How feasible is the notion that a clinician prescribing psychotropic medication may take genetic information into account? The idea is not new.
In 1902, British physician Sir Archibald Garrod, D.M., suggested that genetic factors direct chemical transformations in humans and underlie individual variability. In 1957, Arno Motulsky, M.D., demonstrated the relationship between adverse drug reactions and genetically determined variation. Friedrich Vogel coined the term pharmacogenetics in 1959. Werner Kalow, M.D., (1962) showed that an abnormal form of serum cholinesterase leads to catastrophic adverse reactions to succinylcholine (Anectine, Quelicin), and he wrote the first systematic account of pharmacogenetics. Polymorphism of the enzyme now called cytochrome P450 (CYP) 2D6 was first observed in the 1970s in healthy volunteers who developed adverse effects to the antihypertensive agent debrisoquine(Drug information on debrisoquine) (Mahgoub et al., 1977). The completion of the human genome sequence and the rapid cataloging of human genetic variation that has followed have given enormous impetus to pharmacogenetics and pharmacogenomics. These developments have ushered in an era of great optimism for the prospect of individualized medicine based on the patient's genetic profile (Roses, 2000). Their potential impact on the pharmaceutical industry and on new drug development is considerable.
Pharmacogenetics is the study of genetically based, inter-individual variability in response to drugs and susceptibility to drug-induced adverse effects (Lerer, 2002). Pharmacogenomics applies genomic technologies to drug development. Genetically based differences between individuals in their response to drugs can be attributed to two classes of factors. Pharmacokinetic factors encompass the processes that influence the bioavailability of a drug (i.e., the concentration that is available at its site of action). Pharmacodynamic factors are differences in the protein targets upon which drugs act. Both sets of factors influence the response of an individual to a given drug and may interact within the same individual and with the environment.
The focus of pharmacogenetics is on genetic polymorphisms that influence the structure or function of the protein for which the gene codes. The most common variation, the single nucleotide polymorphism (SNP), is a single base change in the sequence of the gene, which occurs at a frequency of about one in every 1,000 bases. Less than 10% of SNPs have functional significance. Nonfunctional SNPs are an invaluable resource in genetic mapping, however.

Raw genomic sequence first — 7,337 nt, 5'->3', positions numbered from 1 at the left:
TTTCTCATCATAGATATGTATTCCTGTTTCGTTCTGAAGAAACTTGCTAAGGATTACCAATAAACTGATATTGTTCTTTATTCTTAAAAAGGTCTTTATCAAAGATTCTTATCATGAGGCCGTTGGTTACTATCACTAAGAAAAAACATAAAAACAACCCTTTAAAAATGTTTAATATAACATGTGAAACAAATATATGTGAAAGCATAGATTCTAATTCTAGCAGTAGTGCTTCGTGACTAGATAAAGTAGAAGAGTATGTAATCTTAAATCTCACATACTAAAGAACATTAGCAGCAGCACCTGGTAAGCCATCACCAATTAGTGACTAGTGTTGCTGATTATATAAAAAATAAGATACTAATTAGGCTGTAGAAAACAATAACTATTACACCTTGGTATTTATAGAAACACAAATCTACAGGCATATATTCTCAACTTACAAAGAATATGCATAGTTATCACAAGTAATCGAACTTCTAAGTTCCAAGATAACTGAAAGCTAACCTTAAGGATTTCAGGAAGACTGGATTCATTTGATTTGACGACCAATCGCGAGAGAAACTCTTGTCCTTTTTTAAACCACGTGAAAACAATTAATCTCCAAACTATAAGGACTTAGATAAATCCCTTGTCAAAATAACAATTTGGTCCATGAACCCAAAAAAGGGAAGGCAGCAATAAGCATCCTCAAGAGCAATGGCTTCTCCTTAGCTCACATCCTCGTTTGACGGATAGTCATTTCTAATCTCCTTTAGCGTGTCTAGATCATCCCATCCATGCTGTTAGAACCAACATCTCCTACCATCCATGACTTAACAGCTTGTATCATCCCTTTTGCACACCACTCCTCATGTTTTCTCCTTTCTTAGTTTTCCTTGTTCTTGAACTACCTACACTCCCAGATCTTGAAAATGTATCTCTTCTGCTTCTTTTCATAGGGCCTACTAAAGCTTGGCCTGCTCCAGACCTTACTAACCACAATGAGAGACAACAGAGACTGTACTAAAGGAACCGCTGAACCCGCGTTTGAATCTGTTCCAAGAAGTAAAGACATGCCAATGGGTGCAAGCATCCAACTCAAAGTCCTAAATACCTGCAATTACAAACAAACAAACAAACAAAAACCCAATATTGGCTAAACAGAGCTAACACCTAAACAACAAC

Classical genetics of human disease deals with monogenic disorders in which a single mutation in a single gene is causatively related to the phenotype. This paradigm holds true in pharmacogenetics for pharmacokinetic polymorphisms that have a major effect on drug bioavailability (such as the effect of CYP 2D6 polymorphism on the metabolism of a variety of psychotropic and other drugs, which is inherited as an autosomal recessive trait). For the most part, however, pharmacogenetic traits are polygenic and multifactorial. A polygenic trait is influenced by a number of different genes, each of which contributes a portion of the effect and may do so additively as well as interactively (epistasis). The term multifactorial indicates that both genetic and environmental factors contribute substantially and variably to the phenotype.
Pharmacogenetics has the potential to fill a very important clinical need. For as long as medicine has been practiced, physicians have known that patients respond differently to the same therapeutic agent, even though there are no obvious differences in the nature or severity of their illnesses. Susceptibility to adverse effects is also highly variable. When several drugs from the same or different pharmacological classes are available to treat the same condition, the clinician has virtually no rational basis upon which to make a choice.
Therefore, individual or illness characteristics that might aid in choosing an appropriate treatment have long been sought. The principal objective of pharmacogenetics is to identify and categorize the genetic factors that underlie differences among individuals in their response to drugs and to apply these observations in the clinic. The hoped-for end point is a simple DNA test that can be easily and cheaply performed and will yield results that enable the clinician to make reasonable predictions regarding the outcome of treatment with a particular drug and the likelihood of adverse effects.